In this day and age I think anonymity is well on its’ way to becoming a double edged sword. I am, by no means, proclaiming that everyone go out and shout from the rooftops, “I AM A MEMBER OF (12 step program of your choice) AA, ACOA, NA, CA, etc, etc. AND I can completely agree that anonymity is a big deal within the 12 Step Programs. I have chosen to maintain my anonymity here on this blog, but, I am getting to the point where I have very mixed feelings about anonymity and 12 Step programs and personal recovery.

Anonymity was built into the programs in a day and age where there were very severe consequences in your life and your work world if you admitted to being an alcoholic or a drug addict. You instantly became “untrustworthy”. When in fact, the opposite was probably more the case. By admitting to being an addict or an alcoholic, you then, hopefully, began to behave in a more trustworthy manner because you knew people would be watching you more closely now that they had someone to blame things on. “oh, it was that drunk, Joey, he did it! I always knew there was somethin’ funny about him!” In many ways, unfortunately, a lot of those consequences still exist in our world today.

There is also the issue of proclaiming to the world “ I am an alcoholic and I got sober in AA” and 5 days, or months, or years later, getting arrested for another DUI and getting it splattered across the front page of the paper, or the internet home page of your choice. It does give a bad name to the program, or does it? Is it the fault of the program that didn’t work or the individuals just being human if they relapse… It seems as though no one is really interested in what was going on with the individual that they got into a place where the best option they came up with was to get drunk again. Isn’t it more about what they do about that relapse that counts than the fact that they relapsed in the first place? There is a saying that I don’t remember where I picked up, but it goes something like, “it is not about what happens to you in life, it’s about how you handle it” So by relapsing and then picking yourself up and saying, “Hey, this isn’t working for me any better this time than it did the last time I tried it!” and then doing something positive about it… like going through rehab again or going back to the meetings that saved your life the first time around. Wouldn’t it be wonderful if we lived in a world where people put more emphasis on what you do when bad things happen than the fact that something bad happened in the first place. Where would Tiger Woods be if people said, “ok, you messed up, now how are you going to change your behavior, what are you going to do differently, how are you going to fix this?” But NO, everyone wants to know all the gory details, how many were there, where did they meet, how long has this been going on? We seem to all have some ACOA in us as I see it.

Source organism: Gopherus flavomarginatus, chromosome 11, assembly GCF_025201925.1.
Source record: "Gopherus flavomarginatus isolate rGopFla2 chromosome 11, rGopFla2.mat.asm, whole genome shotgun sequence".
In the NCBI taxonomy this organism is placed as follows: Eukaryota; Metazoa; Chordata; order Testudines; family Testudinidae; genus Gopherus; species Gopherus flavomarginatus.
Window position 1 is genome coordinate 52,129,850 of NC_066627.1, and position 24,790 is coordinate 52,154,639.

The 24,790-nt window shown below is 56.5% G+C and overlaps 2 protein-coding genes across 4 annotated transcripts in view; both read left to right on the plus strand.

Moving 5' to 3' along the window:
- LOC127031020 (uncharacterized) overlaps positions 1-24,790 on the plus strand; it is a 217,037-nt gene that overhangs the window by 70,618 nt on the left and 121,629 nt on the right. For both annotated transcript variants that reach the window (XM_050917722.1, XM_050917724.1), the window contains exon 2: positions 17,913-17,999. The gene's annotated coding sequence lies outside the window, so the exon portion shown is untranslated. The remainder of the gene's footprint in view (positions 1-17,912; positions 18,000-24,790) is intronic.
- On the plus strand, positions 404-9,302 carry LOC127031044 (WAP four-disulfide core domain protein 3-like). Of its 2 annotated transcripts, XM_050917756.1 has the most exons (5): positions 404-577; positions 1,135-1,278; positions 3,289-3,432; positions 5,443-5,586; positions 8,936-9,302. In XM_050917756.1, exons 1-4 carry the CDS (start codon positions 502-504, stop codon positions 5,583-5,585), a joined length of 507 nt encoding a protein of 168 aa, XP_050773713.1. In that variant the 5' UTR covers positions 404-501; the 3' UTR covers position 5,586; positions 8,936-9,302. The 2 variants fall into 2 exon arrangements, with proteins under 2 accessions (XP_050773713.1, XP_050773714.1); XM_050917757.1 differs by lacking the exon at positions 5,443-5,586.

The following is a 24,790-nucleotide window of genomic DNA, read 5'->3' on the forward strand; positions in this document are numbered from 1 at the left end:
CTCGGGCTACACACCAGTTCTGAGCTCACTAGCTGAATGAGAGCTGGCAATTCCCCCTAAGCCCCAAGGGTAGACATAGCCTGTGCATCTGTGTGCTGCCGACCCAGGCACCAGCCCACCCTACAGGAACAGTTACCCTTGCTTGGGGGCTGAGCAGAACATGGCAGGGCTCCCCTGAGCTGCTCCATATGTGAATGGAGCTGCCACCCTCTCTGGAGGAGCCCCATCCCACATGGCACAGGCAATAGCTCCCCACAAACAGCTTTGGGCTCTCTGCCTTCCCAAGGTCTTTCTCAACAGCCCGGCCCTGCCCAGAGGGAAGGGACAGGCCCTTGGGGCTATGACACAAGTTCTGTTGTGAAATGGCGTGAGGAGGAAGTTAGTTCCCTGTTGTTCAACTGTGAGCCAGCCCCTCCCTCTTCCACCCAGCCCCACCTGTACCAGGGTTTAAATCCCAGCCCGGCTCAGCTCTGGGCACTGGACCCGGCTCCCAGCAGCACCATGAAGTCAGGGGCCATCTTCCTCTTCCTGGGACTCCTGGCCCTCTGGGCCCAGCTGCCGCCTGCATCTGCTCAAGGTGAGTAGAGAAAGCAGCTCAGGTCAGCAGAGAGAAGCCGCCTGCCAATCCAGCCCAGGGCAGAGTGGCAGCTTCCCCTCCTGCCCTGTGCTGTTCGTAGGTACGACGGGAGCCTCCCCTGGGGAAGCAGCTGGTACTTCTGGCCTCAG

Does anyone REALLY have anonymity in this day and age? What with the internet, facebook, myspace, and the biggest offender of them all in regards to personal privacy/anonymity, TWITTER? Just because a website or a forum has a password system on it, doesn’t mean that no one can get into it without a password. Or that they can’t just PRETEND, and say all the right things and get into the forum and get their own password. How many databases is my information in, my surfing preferences on the internet, what I am chatting about? These can all be accessed if someone wants to badly enough. It is just that most of the time, with most individuals no one cares that much what the heck I am chattering about… lol